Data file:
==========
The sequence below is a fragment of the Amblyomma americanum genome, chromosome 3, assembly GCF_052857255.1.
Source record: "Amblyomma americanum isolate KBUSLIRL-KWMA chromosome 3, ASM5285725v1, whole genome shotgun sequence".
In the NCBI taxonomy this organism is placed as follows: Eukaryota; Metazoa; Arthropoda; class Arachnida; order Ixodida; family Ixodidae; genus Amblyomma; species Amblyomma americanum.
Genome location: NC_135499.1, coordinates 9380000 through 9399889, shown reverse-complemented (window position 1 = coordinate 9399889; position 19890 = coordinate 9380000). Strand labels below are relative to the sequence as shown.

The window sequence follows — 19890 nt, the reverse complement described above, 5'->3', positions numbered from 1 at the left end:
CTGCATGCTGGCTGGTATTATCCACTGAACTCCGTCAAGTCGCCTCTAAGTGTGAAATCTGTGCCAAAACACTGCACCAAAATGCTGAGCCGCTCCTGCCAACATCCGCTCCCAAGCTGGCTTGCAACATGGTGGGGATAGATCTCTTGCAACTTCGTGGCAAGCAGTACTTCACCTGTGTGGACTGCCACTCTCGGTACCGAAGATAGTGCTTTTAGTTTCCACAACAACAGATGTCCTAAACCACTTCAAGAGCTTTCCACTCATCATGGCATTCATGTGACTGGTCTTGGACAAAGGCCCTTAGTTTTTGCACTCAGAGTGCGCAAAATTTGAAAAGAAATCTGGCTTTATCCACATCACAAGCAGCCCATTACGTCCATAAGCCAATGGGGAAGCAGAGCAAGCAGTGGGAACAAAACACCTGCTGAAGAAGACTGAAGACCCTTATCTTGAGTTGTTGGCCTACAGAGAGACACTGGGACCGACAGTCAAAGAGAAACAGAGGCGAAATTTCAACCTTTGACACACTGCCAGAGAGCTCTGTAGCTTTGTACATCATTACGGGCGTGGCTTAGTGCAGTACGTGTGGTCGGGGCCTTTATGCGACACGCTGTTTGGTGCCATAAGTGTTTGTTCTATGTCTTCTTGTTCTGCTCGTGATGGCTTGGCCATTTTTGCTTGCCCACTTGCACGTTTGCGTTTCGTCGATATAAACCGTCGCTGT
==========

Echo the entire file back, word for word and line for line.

The sequence below is a fragment of the Amblyomma americanum genome, chromosome 3, assembly GCF_052857255.1.
Source record: "Amblyomma americanum isolate KBUSLIRL-KWMA chromosome 3, ASM5285725v1, whole genome shotgun sequence".
In the NCBI taxonomy this organism is placed as follows: Eukaryota; Metazoa; Arthropoda; class Arachnida; order Ixodida; family Ixodidae; genus Amblyomma; species Amblyomma americanum.
Genome location: NC_135499.1, coordinates 9380000 through 9399889, shown reverse-complemented (window position 1 = coordinate 9399889; position 19890 = coordinate 9380000). Strand labels below are relative to the sequence as shown.

The window sequence follows — 19890 nt, the reverse complement described above, 5'->3', positions numbered from 1 at the left end:
CTGCATGCTGGCTGGTATTATCCACTGAACTCCGTCAAGTCGCCTCTAAGTGTGAAATCTGTGCCAAAACACTGCACCAAAATGCTGAGCCGCTCCTGCCAACATCCGCTCCCAAGCTGGCTTGCAACATGGTGGGGATAGATCTCTTGCAACTTCGTGGCAAGCAGTACTTCACCTGTGTGGACTGCCACTCTCGGTACCGAAGATAGTGCTTTTAGTTTCCACAACAACAGATGTCCTAAACCACTTCAAGAGCTTTCCACTCATCATGGCATTCATGTGACTGGTCTTGGACAAAGGCCCTTAGTTTTTGCACTCAGAGTGCGCAAAATTTGAAAAGAAATCTGGCTTTATCCACATCACAAGCAGCCCATTACGTCCATAAGCCAATGGGGAAGCAGAGCAAGCAGTGGGAACAAAACACCTGCTGAAGAAGACTGAAGACCCTTATCTTGAGTTGTTGGCCTACAGAGAGACACTGGGACCGACAGTCAAAGAGAAACAGAGGCGAAATTTCAACCTTTGACACACTGCCAGAGAGCTCTGTAGCTTTGTACATCATTACGGGCGTGGCTTAGTGCAGTACGTGTGGTCGGGGCCTTTATGCGACACGCTGTTTGGTGCCATAAGTGTTTGTTCTATGTCTTCTTGTTCTGCTCGTGATGGCTTGGCCATTTTTGCTTGCCCACTTGCACGTTTGCGTTTCGTCGATATAAACCGTCGCTGT